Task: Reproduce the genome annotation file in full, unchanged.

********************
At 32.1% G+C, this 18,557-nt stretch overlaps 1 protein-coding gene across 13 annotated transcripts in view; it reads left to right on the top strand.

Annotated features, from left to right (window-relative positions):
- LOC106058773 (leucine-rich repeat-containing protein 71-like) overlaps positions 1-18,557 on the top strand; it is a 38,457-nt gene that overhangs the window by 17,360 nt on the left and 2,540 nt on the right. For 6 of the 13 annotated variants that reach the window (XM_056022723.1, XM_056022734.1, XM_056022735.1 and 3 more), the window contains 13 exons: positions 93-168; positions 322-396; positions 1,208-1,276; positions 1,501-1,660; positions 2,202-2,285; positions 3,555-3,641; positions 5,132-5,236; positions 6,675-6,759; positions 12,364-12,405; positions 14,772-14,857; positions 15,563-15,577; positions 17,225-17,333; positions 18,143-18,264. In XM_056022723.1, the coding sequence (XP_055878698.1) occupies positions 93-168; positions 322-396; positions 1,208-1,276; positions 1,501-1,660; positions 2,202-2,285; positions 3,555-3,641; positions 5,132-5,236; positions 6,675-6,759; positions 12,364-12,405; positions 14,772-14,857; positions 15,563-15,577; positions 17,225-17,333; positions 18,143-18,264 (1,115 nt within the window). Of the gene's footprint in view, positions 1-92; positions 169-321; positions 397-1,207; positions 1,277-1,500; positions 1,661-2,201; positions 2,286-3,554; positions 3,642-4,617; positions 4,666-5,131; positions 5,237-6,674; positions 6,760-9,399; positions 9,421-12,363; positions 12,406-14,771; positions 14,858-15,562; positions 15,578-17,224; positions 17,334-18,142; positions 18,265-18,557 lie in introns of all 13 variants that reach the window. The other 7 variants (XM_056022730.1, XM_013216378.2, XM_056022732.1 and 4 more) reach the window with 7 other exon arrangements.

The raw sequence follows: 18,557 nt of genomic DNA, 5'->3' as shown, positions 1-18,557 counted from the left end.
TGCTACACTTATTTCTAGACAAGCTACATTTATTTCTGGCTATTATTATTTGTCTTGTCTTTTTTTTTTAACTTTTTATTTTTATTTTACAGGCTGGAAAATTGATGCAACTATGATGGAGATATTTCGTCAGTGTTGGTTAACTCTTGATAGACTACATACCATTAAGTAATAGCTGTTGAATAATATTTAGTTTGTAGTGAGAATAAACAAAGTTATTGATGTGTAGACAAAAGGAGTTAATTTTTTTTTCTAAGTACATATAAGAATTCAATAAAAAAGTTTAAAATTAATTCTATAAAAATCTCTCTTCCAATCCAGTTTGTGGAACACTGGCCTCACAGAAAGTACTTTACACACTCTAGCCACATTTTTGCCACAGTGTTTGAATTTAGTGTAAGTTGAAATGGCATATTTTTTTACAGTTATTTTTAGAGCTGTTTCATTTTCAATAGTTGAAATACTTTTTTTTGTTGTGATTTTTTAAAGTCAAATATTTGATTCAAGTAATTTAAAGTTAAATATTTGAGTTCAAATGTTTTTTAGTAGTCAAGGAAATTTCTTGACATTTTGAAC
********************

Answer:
At 32.1% G+C, this 18,557-nt stretch overlaps 1 protein-coding gene across 13 annotated transcripts in view; it reads left to right on the top strand.

Annotated features, from left to right (window-relative positions):
- LOC106058773 (leucine-rich repeat-containing protein 71-like) overlaps positions 1-18,557 on the top strand; it is a 38,457-nt gene that overhangs the window by 17,360 nt on the left and 2,540 nt on the right. For 6 of the 13 annotated variants that reach the window (XM_056022723.1, XM_056022734.1, XM_056022735.1 and 3 more), the window contains 13 exons: positions 93-168; positions 322-396; positions 1,208-1,276; positions 1,501-1,660; positions 2,202-2,285; positions 3,555-3,641; positions 5,132-5,236; positions 6,675-6,759; positions 12,364-12,405; positions 14,772-14,857; positions 15,563-15,577; positions 17,225-17,333; positions 18,143-18,264. In XM_056022723.1, the coding sequence (XP_055878698.1) occupies positions 93-168; positions 322-396; positions 1,208-1,276; positions 1,501-1,660; positions 2,202-2,285; positions 3,555-3,641; positions 5,132-5,236; positions 6,675-6,759; positions 12,364-12,405; positions 14,772-14,857; positions 15,563-15,577; positions 17,225-17,333; positions 18,143-18,264 (1,115 nt within the window). Of the gene's footprint in view, positions 1-92; positions 169-321; positions 397-1,207; positions 1,277-1,500; positions 1,661-2,201; positions 2,286-3,554; positions 3,642-4,617; positions 4,666-5,131; positions 5,237-6,674; positions 6,760-9,399; positions 9,421-12,363; positions 12,406-14,771; positions 14,858-15,562; positions 15,578-17,224; positions 17,334-18,142; positions 18,265-18,557 lie in introns of all 13 variants that reach the window. The other 7 variants (XM_056022730.1, XM_013216378.2, XM_056022732.1 and 4 more) reach the window with 7 other exon arrangements.

The raw sequence follows: 18,557 nt of genomic DNA, 5'->3' as shown, positions 1-18,557 counted from the left end.
TGCTACACTTATTTCTAGACAAGCTACATTTATTTCTGGCTATTATTATTTGTCTTGTCTTTTTTTTTTAACTTTTTATTTTTATTTTACAGGCTGGAAAATTGATGCAACTATGATGGAGATATTTCGTCAGTGTTGGTTAACTCTTGATAGACTACATACCATTAAGTAATAGCTGTTGAATAATATTTAGTTTGTAGTGAGAATAAACAAAGTTATTGATGTGTAGACAAAAGGAGTTAATTTTTTTTTCTAAGTACATATAAGAATTCAATAAAAAAGTTTAAAATTAATTCTATAAAAATCTCTCTTCCAATCCAGTTTGTGGAACACTGGCCTCACAGAAAGTACTTTACACACTCTAGCCACATTTTTGCCACAGTGTTTGAATTTAGTGTAAGTTGAAATGGCATATTTTTTTACAGTTATTTTTAGAGCTGTTTCATTTTCAATAGTTGAAATACTTTTTTTTGTTGTGATTTTTTAAAGTCAAATATTTGATTCAAGTAATTTAAAGTTAAATATTTGAGTTCAAATGTTTTTTAGTAGTCAAGGAAATTTCTTGACATTTTGAAC